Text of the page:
Everyone eventually runs into a situation in which a very inconvenient but necessary question demands to be answered: Should I intervene, or simply walk away? Most choose to intervene—at least, when asked individually. However, the same people whose answers ensured the moral, fearless confrontation of a problem falter in their decision when the dilemma actually presents itself. “Of course I would intervene,” you may say, “what kind of horrible person would ignore a violent murder, an unconscious man in the streets, or a child abduction in broad daylight?” Statistically however, the immediacy of a real dilemma is so intensively frightening that a lack of action cannot possibly be blamed. Our innate desire to fit in is too overwhelming. “Nobody’s helping. Maybe it’s not my business. He’s probably fine, and she’ll probably be saved. I mean, there are so many people here, I don’t have to be the one to step in, because somebody else most definitely will.”
But they don’t.
The bystander effect is an appalling product of a natural yearning for acceptance and social conformity. It’s an interesting aspect of social psychology that may clarify why people are often reluctant to stand up for oneself and for others, defend social justice, or pursue moral choices: “well, nobody else is doing anything, why should I?” and this mindset is exactly the problem. The bystander effect defines itself as the inversely proportional correlation between the chances of receiving help and the number of people present and available to proffer aid to one in need. The thought process of one who walks away from such a situation can be divided into two categories: The diffusion of responsibility and simple peer pressure.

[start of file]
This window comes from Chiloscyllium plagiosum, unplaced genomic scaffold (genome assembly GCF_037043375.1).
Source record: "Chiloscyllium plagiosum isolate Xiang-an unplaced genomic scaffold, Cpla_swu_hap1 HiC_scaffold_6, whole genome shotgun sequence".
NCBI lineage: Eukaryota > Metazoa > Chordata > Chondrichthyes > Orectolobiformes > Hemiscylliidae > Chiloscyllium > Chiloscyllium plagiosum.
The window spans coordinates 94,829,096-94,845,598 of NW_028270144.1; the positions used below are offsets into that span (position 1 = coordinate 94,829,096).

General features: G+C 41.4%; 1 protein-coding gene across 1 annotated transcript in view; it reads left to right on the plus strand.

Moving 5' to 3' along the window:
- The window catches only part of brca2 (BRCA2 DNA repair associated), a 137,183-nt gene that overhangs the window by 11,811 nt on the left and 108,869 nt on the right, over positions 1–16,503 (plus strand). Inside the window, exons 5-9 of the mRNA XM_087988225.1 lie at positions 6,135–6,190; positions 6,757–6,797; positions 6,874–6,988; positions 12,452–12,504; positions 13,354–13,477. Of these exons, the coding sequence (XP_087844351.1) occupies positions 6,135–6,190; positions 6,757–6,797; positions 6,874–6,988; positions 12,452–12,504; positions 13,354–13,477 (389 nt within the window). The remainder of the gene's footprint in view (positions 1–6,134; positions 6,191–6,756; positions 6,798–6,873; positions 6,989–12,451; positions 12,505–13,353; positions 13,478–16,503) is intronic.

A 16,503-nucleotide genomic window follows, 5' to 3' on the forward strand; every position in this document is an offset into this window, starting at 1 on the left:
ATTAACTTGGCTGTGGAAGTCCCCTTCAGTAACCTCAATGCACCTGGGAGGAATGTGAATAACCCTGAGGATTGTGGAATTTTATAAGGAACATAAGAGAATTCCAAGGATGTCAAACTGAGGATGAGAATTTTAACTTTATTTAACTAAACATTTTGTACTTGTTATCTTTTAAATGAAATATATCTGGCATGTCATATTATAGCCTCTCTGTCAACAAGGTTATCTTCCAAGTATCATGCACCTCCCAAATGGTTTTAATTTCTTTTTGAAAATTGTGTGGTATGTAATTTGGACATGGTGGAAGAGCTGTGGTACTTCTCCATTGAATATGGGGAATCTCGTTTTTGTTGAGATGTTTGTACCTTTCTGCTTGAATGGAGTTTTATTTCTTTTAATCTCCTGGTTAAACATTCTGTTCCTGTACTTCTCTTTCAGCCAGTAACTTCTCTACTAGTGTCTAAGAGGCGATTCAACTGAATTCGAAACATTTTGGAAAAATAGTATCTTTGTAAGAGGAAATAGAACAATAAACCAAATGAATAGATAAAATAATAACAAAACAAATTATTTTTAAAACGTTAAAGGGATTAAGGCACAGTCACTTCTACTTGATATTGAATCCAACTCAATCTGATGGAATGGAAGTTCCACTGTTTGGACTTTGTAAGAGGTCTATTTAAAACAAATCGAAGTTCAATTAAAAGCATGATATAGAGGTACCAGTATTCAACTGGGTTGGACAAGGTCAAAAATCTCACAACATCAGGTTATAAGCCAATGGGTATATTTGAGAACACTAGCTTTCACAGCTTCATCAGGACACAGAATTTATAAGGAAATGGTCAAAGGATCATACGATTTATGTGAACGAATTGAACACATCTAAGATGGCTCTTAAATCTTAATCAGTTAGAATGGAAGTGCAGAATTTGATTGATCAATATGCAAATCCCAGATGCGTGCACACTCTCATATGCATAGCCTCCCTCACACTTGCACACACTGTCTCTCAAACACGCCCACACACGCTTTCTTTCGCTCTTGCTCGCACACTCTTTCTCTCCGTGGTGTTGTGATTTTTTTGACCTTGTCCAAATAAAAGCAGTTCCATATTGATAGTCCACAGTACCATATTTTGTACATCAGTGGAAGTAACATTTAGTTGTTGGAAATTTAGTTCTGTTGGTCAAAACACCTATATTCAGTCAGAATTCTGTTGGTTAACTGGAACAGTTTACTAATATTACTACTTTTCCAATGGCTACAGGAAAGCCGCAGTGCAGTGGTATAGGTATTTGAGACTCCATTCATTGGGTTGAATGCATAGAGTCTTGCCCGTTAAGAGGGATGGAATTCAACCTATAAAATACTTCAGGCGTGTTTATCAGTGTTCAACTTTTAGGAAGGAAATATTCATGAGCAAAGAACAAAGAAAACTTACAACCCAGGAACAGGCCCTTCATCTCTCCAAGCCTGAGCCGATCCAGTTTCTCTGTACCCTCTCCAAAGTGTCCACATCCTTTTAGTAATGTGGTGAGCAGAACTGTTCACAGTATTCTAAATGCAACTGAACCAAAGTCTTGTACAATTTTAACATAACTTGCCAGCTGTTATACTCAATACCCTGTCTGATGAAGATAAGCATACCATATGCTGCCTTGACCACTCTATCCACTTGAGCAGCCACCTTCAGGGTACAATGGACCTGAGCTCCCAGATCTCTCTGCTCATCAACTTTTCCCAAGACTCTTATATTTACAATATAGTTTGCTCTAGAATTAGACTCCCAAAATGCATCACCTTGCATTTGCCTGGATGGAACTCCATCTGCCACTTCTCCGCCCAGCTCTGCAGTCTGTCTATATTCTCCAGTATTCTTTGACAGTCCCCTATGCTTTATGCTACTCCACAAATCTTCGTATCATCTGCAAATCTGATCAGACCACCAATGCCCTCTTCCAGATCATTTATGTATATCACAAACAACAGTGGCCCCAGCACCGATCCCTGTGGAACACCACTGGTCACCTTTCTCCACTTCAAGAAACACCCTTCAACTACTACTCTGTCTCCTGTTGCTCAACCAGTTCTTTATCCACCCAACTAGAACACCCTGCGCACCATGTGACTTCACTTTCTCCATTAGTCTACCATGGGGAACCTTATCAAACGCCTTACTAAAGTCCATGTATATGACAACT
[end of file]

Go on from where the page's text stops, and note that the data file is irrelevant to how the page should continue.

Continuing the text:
If this is not the case, one is likely encumbered by the instilled need to conform to those around him. Today’s society is largely veered towards a culture that rejects outcasts and demands consensus, however wrong the decision or perspective of the majority may be. Especially prominent in teenagers and young adults, the effects of peer pressure impose a negative influence on peoples’ opinions and thoughts. For example, not many are courageous enough to say “NO!” when all of his peers say “YES,” and most people are concerned with how their failure to agree with their peers’ opinions will cost them a loss in social relations or reputation. Similarly, public experiments regarding the bystander effect often found passersby first noticing an unconscious person on the ground, then instead of rushing to help, looking around to observe the reactions of other bystanders. General insouciance from the crowd often dissuaded the need to call for help, and the passersby left the unconscious person without taking moral action.
Another possible factor may be the ambiguity of harm. After all, one has absolutely no idea whether intervening in a violent fist fight or violence will result in one’s own victimization, or whether such an act may put one’s safety or even life in peril. After all, “better safe than sorry.” While completely justifiable, this fear of physical harm should not impede one from taking action. As solutions to situations differ case by case, there is also a spectrum of choices one can make in a dilemmatic situation. For instance, one may choose to phone the police or an ambulance instead of stepping in directly. One may physically impede further violence. One may gather awareness. Many people prize their own safety as a priority over that of others, but a fear of potential harm should not stop one from taking other forms of action.
So take action.
I’m not saying to go barging into gang fights and spamming the police and hospital in a reckless intervention spree, but to try to resist peer pressure and take responsibility for what needs to be done. You may not be entitled to such a responsibility, but become a leader and take it; an interesting fact about the bystander effect is that once one—even just a single one—person reaches a hand out to help, everyone who was so indifferent until just moments ago starts to swarm around to offer all the help and aid in the world. Take the first step. Don’t let others’ behaviors inflict a change on yours. Don’t be discouraged by disagreement, but proudly voice your opinions, and encourage others to follow your lead instead.
All you need to do, and all that those in need truly need, is for you to take action.
Article by Ricky Shin